Monday, December 05, 2011
Punctuating the Bible: Ephesians 4:11-12
In speaking, we indicate emphasis and pauses simply by the way we pronounce the words. Punctuation and other ways of marking a text are used to attempt to accomplish with the written word what it cannot do, that is, imitate the spoken word. Thus someone might say the three simple words “I love him” in three different ways. He might say, “I love him,” putting the emphasis on “I,” which is indicated here by putting “I” in italics. The meaning communicated is that “I” as opposed to others, love him. Or he might say, “I love him” putting the emphasis on the verb (again, indicated here with italics). Thus the meaning is I love him as opposed to “hate” or “like” or “put up with.” Or he might say, “I love him;” communicating the idea of loving that particular person as opposed to others. The pauses and emphasis indicated by punctuation therefore help clarify the meaning of what is written, in place of the emphasis provided by voice and facial expression in conversation.
The importance of proper punctuation is well-illustrated in Lynne Truss’s recent bestseller, Eats, Shoots & Leaves. This is particularly pointed out in the publisher’s note (p. xv) to the effect that the book is written in English English as opposed to American English, and so follows the rules of English rather than American punctuation. All of this is to say that the punctuation of the text of the Bible in English serves an important interpretive function that might be easily overlooked by the causal reader.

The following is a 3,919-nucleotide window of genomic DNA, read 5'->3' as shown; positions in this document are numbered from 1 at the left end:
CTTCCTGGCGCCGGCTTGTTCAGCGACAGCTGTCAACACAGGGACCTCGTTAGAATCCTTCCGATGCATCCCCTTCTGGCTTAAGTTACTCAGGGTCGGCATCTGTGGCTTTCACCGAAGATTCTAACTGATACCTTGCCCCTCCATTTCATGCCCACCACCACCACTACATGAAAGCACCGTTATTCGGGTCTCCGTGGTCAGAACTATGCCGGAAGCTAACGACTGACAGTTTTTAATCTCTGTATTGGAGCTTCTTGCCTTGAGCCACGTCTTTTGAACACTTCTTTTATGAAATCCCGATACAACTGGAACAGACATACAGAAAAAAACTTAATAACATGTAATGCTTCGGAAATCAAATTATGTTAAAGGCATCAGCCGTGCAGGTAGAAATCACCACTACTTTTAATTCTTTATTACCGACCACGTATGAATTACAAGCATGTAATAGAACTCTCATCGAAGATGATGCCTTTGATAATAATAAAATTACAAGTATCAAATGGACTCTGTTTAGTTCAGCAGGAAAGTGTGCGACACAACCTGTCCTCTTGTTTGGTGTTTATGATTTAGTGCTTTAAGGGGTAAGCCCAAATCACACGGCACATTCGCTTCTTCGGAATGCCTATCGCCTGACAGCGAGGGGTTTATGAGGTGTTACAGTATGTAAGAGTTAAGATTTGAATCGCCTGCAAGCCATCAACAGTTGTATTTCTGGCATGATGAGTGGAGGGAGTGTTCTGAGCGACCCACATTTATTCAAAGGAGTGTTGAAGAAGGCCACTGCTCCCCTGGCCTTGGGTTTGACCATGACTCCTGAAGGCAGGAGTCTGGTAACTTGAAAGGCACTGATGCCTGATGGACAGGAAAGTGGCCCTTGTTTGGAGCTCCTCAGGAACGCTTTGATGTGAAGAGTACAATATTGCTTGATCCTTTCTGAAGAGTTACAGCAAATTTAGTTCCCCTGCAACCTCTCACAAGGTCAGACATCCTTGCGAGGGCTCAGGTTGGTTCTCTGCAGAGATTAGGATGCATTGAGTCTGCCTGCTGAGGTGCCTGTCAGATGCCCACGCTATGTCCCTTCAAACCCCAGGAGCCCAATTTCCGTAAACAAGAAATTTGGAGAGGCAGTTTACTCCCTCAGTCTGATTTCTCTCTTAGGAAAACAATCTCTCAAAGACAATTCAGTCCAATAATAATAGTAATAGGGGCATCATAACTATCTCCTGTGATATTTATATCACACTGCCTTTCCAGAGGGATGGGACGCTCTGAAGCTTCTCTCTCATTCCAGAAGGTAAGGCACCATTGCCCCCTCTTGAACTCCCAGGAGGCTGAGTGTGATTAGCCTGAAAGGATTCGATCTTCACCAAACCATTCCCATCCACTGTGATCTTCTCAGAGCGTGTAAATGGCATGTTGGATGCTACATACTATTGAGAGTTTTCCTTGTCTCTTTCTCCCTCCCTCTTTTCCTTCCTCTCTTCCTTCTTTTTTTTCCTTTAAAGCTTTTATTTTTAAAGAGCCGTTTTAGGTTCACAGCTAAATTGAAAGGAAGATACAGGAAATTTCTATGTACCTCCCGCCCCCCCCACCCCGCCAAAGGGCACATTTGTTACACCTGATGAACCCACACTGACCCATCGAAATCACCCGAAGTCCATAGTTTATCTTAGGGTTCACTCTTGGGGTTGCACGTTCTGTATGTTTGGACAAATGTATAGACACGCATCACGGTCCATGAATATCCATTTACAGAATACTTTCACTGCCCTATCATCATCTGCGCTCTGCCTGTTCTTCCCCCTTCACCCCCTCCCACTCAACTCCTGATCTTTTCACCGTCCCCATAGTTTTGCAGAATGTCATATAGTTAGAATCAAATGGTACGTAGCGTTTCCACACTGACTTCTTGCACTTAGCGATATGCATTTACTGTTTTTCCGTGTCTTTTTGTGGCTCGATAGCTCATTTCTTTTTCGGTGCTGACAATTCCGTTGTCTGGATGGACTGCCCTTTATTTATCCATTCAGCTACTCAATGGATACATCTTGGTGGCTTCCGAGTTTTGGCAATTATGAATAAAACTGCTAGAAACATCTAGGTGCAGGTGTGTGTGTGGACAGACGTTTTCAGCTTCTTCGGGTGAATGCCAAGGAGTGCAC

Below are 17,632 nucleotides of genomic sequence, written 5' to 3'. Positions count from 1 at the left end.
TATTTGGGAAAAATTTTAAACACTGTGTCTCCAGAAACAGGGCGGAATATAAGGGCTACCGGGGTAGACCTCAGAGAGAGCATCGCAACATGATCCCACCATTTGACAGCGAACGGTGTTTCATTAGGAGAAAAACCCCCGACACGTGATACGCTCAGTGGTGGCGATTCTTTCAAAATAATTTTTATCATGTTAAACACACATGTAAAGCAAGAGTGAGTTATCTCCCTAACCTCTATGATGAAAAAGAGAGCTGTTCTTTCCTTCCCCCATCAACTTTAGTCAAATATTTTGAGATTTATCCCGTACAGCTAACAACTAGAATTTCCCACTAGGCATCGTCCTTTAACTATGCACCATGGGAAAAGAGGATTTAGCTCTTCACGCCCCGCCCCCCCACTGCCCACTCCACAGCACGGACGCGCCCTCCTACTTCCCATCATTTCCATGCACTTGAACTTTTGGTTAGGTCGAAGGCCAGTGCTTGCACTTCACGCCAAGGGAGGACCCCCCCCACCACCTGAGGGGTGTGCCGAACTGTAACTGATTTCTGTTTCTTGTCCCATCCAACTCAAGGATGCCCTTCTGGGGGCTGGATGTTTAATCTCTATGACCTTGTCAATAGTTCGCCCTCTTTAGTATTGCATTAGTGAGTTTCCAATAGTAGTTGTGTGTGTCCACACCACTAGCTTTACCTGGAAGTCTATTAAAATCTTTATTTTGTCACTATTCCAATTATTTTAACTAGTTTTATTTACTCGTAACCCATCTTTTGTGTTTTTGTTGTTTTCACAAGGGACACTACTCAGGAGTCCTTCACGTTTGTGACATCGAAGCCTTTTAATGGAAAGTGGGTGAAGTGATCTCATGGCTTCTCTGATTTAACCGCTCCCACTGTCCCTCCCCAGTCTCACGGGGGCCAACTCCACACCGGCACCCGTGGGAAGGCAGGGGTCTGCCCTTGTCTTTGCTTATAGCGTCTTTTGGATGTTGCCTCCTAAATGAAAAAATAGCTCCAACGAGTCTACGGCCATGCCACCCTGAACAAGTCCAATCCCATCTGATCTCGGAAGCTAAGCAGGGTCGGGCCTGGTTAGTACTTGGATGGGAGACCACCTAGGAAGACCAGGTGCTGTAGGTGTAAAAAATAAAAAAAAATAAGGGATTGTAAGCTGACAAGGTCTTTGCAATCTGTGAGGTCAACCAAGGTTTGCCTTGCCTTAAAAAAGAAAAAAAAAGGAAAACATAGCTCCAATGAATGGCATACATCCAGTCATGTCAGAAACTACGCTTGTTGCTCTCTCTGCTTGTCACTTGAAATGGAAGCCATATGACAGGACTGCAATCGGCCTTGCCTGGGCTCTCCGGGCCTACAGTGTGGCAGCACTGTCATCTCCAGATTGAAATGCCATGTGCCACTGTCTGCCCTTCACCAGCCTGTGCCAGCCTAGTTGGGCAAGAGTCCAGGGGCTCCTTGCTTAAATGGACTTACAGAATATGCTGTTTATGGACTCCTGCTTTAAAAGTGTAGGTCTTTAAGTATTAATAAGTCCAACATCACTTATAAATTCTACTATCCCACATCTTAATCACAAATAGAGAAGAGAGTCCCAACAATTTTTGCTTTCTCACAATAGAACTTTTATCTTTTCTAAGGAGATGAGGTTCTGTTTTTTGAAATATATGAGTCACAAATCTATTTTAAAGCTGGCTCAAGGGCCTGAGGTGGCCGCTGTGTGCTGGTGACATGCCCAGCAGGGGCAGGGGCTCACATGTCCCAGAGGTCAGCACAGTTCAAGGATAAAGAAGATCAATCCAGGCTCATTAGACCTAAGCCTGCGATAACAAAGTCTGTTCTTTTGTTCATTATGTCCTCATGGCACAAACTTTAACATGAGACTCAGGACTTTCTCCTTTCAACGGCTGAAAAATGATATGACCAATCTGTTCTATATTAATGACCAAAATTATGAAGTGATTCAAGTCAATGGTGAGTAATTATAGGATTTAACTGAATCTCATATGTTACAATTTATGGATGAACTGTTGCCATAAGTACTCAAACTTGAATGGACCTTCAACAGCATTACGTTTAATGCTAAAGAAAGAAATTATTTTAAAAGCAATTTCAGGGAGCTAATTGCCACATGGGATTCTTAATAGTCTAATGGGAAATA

Ephesians provides a useful example. For context, I have also included verse 11. In the KJV, the verses read, “11And he gave some, apostles; and some, prophets; and some, evangelists; and some, pastors and teachers; 12For the perfecting of the saints, for the work of the ministry, for the edifying of the body of Christ:” Notice that the commas in verse 12 indicate three purposes for the work of the officers listed: perfecting the saints, the work of the ministry, and the edifying of the body of Christ.
In the NKJV, the passage reads, “11And He Himself gave some to be apostles, some prophets, some evangelists, and some pastors and teachers, 12for the equipping of the saints for the work of ministry, for the edifying of the body of Christ.” In this version, there is only one comma in verse 12, indicating a two-fold purpose for the work of the officers: equipping the saints for the work of ministry and edifying the body of Christ. The whole range of modern translations, from the
NASB to the NLT, does exactly the same thing that the
NKJV does, indicating two purposes for the work of the officers.
The modern reader probably reads only one English version, and for the most part probably pays little attention to the punctuation. Therefore, he might not notice the different possible understandings that the verse provides. Next time we will look into the matter of determining which punctuation of the verse is probably right, why, and what it means for the reader.